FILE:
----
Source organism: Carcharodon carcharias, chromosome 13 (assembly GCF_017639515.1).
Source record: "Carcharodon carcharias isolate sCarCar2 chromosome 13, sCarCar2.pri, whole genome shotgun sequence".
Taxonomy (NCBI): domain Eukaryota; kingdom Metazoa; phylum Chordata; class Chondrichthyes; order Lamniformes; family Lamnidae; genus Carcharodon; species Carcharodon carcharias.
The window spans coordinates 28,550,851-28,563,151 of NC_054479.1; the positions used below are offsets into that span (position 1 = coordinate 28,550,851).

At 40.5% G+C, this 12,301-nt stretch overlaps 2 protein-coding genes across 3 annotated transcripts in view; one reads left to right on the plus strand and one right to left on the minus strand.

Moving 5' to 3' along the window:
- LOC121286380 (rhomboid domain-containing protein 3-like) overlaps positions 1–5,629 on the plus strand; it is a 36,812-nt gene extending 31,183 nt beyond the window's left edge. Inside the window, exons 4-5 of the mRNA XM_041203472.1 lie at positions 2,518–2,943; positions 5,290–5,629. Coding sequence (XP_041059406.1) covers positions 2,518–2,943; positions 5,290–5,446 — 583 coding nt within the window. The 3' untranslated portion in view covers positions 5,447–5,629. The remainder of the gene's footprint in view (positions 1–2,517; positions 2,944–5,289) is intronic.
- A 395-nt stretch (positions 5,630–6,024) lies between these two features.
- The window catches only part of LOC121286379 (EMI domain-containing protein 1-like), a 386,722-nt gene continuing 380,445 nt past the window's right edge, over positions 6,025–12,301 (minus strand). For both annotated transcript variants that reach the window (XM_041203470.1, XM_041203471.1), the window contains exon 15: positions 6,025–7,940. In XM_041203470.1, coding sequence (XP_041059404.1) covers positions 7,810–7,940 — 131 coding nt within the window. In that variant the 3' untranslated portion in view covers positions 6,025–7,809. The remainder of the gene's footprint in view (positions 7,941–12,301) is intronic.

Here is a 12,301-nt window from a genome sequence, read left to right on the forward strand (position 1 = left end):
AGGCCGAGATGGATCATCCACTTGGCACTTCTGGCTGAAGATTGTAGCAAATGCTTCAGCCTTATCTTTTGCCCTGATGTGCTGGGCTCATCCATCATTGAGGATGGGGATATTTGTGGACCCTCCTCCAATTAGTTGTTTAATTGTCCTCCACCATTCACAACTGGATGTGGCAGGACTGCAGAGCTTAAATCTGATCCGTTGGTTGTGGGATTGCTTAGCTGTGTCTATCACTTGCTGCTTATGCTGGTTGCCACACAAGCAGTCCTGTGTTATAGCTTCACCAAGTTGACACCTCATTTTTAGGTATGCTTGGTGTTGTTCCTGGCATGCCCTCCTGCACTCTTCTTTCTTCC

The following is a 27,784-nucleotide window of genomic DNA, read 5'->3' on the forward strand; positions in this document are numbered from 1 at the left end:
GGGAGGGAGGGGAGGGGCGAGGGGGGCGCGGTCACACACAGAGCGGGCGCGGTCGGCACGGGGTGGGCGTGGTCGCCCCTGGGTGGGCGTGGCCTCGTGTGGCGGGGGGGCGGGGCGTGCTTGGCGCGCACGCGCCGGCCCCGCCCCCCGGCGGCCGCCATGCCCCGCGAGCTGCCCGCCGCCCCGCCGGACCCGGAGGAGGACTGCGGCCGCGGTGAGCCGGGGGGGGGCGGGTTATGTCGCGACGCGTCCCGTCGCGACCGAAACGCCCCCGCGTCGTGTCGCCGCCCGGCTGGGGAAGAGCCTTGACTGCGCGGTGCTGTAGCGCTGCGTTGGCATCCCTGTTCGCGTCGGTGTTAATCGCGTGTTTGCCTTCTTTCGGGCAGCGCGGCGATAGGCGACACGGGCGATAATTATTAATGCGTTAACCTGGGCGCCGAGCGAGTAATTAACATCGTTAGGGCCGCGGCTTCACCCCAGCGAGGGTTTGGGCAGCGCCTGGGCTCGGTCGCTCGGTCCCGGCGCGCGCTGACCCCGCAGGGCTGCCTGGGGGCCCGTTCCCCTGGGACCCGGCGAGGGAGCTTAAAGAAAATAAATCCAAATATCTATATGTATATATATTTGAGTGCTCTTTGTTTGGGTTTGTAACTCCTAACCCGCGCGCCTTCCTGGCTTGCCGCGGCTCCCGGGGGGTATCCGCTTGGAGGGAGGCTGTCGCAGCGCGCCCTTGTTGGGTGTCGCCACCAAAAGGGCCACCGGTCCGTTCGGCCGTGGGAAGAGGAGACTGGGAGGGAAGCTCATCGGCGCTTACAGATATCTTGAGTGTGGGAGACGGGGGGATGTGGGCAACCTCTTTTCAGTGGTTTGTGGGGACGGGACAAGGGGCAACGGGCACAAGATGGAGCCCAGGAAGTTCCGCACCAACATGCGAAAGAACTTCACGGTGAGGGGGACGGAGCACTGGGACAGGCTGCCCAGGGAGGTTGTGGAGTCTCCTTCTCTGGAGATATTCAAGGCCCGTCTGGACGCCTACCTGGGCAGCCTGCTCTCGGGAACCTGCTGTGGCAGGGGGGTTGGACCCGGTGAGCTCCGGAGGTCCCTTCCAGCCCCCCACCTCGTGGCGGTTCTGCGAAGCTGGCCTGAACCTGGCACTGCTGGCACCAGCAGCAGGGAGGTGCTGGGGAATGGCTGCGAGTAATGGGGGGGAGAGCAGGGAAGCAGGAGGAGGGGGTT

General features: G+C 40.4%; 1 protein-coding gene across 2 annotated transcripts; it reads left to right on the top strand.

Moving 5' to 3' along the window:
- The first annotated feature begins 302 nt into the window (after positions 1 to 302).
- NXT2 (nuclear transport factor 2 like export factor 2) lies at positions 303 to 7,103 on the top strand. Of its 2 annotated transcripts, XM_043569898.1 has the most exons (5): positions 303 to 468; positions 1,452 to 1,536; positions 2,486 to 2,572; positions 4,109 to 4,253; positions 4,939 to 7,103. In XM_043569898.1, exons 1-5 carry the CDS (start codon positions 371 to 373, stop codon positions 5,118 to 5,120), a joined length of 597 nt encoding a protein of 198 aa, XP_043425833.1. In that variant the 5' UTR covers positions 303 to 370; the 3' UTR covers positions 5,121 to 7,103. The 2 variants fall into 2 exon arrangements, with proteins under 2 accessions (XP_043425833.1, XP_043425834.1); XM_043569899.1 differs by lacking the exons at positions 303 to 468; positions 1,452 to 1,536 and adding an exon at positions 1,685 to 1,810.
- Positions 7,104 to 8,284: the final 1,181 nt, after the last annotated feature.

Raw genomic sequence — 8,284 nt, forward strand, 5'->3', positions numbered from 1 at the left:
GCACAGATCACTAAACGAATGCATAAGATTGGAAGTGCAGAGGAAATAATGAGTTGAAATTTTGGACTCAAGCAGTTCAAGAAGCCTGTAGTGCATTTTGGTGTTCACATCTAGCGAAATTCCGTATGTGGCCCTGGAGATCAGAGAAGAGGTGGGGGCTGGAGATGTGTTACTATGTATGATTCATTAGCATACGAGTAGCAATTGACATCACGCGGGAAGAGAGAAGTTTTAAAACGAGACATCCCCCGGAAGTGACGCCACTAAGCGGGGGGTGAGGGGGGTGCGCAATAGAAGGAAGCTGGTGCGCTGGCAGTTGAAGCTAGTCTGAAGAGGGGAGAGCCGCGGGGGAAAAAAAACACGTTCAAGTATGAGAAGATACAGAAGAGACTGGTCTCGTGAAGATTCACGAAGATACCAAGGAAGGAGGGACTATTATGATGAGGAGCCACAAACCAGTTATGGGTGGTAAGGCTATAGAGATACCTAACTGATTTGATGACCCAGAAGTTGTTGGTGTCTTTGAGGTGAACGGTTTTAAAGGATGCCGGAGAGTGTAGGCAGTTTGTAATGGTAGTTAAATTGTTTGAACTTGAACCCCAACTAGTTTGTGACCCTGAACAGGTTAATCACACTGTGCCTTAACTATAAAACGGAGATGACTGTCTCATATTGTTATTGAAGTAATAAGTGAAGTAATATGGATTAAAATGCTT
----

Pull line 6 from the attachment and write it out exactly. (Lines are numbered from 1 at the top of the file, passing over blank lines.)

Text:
Moving 5' to 3' along the window: